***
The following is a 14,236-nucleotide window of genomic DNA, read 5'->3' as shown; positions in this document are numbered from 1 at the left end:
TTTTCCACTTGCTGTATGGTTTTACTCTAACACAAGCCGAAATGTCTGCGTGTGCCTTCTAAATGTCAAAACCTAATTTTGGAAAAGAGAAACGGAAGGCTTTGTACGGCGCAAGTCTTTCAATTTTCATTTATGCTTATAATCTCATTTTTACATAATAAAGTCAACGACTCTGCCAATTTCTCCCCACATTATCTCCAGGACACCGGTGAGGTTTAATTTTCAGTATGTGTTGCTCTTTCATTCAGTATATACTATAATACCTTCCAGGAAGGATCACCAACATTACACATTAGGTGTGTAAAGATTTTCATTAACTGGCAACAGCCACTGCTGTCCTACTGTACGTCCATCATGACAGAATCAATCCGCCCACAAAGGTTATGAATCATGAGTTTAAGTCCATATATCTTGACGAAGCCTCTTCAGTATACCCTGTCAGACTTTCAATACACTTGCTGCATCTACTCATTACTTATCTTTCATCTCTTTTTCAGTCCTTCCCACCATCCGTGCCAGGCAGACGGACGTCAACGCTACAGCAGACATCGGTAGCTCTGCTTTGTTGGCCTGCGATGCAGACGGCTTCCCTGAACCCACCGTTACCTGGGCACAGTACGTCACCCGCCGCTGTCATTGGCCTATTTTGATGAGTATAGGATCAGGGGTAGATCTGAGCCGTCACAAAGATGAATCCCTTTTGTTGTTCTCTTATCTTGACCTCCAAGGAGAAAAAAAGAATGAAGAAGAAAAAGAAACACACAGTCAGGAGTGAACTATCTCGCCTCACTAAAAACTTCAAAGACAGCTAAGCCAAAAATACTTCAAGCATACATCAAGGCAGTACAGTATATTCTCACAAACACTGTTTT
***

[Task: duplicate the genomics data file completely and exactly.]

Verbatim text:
The following is a 14,236-nucleotide window of genomic DNA, read 5'->3' as shown; positions in this document are numbered from 1 at the left end:
TTTTCCACTTGCTGTATGGTTTTACTCTAACACAAGCCGAAATGTCTGCGTGTGCCTTCTAAATGTCAAAACCTAATTTTGGAAAAGAGAAACGGAAGGCTTTGTACGGCGCAAGTCTTTCAATTTTCATTTATGCTTATAATCTCATTTTTACATAATAAAGTCAACGACTCTGCCAATTTCTCCCCACATTATCTCCAGGACACCGGTGAGGTTTAATTTTCAGTATGTGTTGCTCTTTCATTCAGTATATACTATAATACCTTCCAGGAAGGATCACCAACATTACACATTAGGTGTGTAAAGATTTTCATTAACTGGCAACAGCCACTGCTGTCCTACTGTACGTCCATCATGACAGAATCAATCCGCCCACAAAGGTTATGAATCATGAGTTTAAGTCCATATATCTTGACGAAGCCTCTTCAGTATACCCTGTCAGACTTTCAATACACTTGCTGCATCTACTCATTACTTATCTTTCATCTCTTTTTCAGTCCTTCCCACCATCCGTGCCAGGCAGACGGACGTCAACGCTACAGCAGACATCGGTAGCTCTGCTTTGTTGGCCTGCGATGCAGACGGCTTCCCTGAACCCACCGTTACCTGGGCACAGTACGTCACCCGCCGCTGTCATTGGCCTATTTTGATGAGTATAGGATCAGGGGTAGATCTGAGCCGTCACAAAGATGAATCCCTTTTGTTGTTCTCTTATCTTGACCTCCAAGGAGAAAAAAAGAATGAAGAAGAAAAAGAAACACACAGTCAGGAGTGAACTATCTCGCCTCACTAAAAACTTCAAAGACAGCTAAGCCAAAAATACTTCAAGCATACATCAAGGCAGTACAGTATATTCTCACAAACACTGTTTT